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Karva Chauth 2017: Significance Rituals and Traditions

Karva Chauth 2017: Significance Rituals and Traditions

Karva Chauth is an important festival of North India and is celebrated by married women for the well being and long life of their husbands. It is more popular in Punjab, Rajasthan, Haryana, Gujarat and Uttar Pradesh. In this festival, married women fast from dawn to the sighting of the Moon in the night and do not consume any food or water during this period.

‘Karva’ refers to the clay pot used during the ‘puja’ and ‘Chauth’ to the fourth, since the festival falls on the fourth day after the Full Moon in the ‘Kartik’ month of the Hindu calendar.

Karva Chauth, this year 2017, falls on Sunday, the 8th of October and coincides with Sankashti Chaturthi, a fasting day observed for Lord Ganesha.

According to the ‘Panchang’, the auspicious time for the ‘puja’ is 17.55 to 19.09, a total of 1 hour 14 minutes and moonrise will be at 20.14.

Consult the expert astrologers of astroYogi for Pooja guidance this Karwa Chauth.

Rituals and Traditions

 The celebration for the festival starts a few days before and markets take on a festive look with bright coloured bangles, ‘bindis’, ‘puja thalis’, ‘puja’ items on display in competition with sweet shops overflowing with their variety of eatables. Stalls, that have artists using henna to make beautiful patterns on hands and feet of women, spring overnight in every nook and corner.

On the morning of Karva Chauth, the women get ready before sunrise and eat the traditional food and drink according to their custom. While in Punjab, the mother-in-law of the woman sends the traditional ‘sargi’(Which includes a mandatory ‘Fenia' along with fruits and sweets) to be eaten before sunrise, in Uttar Pradesh, women eat ‘soot feni’ on the eve of the festival.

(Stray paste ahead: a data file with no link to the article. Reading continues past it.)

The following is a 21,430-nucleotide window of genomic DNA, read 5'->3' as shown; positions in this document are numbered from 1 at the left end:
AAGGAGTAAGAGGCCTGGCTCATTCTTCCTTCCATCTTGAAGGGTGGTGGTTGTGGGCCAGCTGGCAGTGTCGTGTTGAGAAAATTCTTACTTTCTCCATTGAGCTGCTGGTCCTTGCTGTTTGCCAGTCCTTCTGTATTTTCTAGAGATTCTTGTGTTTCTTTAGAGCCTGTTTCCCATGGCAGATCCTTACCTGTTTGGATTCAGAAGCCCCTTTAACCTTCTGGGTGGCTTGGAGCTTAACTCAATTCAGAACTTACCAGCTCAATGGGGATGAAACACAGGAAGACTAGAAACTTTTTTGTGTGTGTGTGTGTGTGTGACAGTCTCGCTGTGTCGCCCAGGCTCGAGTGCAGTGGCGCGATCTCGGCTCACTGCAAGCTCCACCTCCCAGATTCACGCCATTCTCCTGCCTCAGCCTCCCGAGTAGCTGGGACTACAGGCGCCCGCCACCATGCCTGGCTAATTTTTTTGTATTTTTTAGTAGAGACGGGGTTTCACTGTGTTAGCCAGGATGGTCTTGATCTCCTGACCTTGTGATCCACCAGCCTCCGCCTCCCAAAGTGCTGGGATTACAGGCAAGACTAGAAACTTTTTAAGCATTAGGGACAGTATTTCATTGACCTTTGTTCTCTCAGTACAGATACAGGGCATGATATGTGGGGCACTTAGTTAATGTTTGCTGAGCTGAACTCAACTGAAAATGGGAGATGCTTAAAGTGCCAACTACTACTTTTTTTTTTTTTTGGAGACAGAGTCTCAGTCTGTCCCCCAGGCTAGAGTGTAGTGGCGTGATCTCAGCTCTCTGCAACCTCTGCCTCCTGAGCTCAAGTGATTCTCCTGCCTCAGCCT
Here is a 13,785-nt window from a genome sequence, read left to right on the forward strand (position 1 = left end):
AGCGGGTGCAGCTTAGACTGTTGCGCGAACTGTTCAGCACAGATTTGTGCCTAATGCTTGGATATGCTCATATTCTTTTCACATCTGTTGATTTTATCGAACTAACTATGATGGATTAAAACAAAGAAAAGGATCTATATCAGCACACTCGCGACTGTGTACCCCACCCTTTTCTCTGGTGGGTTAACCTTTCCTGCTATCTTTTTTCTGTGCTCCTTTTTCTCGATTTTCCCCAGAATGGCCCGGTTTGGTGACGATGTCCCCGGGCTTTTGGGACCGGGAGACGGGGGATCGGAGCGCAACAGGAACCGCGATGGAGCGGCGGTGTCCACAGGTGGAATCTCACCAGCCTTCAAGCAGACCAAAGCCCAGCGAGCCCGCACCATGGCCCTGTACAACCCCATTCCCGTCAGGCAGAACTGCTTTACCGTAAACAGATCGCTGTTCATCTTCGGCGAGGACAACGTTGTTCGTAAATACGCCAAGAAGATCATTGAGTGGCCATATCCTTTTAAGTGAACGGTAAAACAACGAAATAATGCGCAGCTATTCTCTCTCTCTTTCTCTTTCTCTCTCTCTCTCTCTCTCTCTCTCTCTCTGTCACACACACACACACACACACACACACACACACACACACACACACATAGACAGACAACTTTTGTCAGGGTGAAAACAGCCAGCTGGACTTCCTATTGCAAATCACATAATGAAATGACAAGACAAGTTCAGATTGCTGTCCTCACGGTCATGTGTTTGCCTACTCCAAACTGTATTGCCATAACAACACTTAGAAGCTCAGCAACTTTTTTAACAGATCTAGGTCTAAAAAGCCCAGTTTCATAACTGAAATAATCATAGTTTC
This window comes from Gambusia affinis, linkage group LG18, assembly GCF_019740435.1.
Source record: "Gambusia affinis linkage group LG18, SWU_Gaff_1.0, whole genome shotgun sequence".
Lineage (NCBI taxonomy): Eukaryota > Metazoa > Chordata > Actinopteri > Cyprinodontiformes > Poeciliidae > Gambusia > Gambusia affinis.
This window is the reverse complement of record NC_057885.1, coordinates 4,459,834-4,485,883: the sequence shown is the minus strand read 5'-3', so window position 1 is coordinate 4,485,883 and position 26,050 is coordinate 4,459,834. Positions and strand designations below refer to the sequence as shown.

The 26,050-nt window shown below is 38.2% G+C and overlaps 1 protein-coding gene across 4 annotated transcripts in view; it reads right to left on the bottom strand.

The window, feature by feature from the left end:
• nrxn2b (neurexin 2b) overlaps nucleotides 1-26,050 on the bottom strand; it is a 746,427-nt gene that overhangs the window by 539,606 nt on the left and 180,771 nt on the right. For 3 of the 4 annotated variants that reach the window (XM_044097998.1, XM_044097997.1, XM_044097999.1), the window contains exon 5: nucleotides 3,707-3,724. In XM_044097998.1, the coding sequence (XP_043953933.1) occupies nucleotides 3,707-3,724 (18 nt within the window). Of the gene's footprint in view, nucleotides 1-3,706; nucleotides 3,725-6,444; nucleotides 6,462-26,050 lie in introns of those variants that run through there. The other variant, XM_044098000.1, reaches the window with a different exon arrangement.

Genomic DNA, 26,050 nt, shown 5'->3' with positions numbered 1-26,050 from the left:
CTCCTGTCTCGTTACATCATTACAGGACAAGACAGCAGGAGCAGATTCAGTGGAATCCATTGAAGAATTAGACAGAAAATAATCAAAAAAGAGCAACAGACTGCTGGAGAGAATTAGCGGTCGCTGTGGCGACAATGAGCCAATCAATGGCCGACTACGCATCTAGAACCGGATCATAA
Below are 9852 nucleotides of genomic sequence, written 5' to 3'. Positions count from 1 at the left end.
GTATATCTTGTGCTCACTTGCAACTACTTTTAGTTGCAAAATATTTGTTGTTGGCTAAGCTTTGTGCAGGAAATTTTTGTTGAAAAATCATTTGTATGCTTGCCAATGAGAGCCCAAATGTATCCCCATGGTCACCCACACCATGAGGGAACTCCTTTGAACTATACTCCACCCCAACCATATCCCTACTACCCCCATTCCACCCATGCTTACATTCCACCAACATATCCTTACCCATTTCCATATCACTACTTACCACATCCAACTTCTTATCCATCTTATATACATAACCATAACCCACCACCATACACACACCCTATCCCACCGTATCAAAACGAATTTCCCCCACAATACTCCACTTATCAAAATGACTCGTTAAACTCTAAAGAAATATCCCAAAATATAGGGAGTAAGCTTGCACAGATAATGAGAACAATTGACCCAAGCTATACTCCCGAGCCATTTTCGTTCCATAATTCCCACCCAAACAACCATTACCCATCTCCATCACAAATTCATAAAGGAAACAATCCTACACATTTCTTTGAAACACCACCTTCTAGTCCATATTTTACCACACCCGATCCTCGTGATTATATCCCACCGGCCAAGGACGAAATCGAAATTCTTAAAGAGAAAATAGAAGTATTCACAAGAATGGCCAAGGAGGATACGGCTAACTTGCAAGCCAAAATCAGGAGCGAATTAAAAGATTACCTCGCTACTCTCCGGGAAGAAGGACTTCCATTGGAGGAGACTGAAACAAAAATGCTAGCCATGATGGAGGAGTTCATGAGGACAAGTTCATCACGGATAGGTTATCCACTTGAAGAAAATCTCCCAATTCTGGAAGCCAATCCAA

Women, normally, are pampered on this day and they spend the day relaxing and away from general household chores.

In the evening, during the auspicious ‘muhurat’, which is before sunset, the women gather together in a temple, in their finery, sit in a circle and after praying to the Goddess ‘Gaur Mata or Parvati’, listen to the Karva Chauth story recited by a priest or an older woman and exchange their ‘thalis’ or Karvas.

After this, some women have just tea or juice, but most wait for the moon to rise.

When the moon is sighted, the fasting woman first views the moon’s reflection through a sieve or in a vessel filled with water, offers water to the moon, prays for her husband’s long life and then views his face through the same sieve. The husband then breaks her fast by offering her the first sip of water and some sweet.After that, she has her normal meal.


Legend behind Karva Chauth


There are many legends associated with this festival, but the most commonly read tale is about the queen Veeravati. She was the pampered sister of seven brothers. She came to her maternal home to celebrate the festival of Karva Chauth. Her brothers couldn’t see their beloved sister going without food or water the whole day, so as the evening approached, they lighted a huge fire behind some trees and told her that the moon has lighted the sky. The gullible sister, believing her brothers, broke her fast. The moment she did that, her husband fell unwell. She spent the entire next year caring for his needs and praying to the Goddess. The Goddess instructed her to be careful in the next Karwa Chauth. Veeravati did just that and ‘Yama’, the Lord of Death, was forced to bring her husband back to life.

Traditionally Yours,



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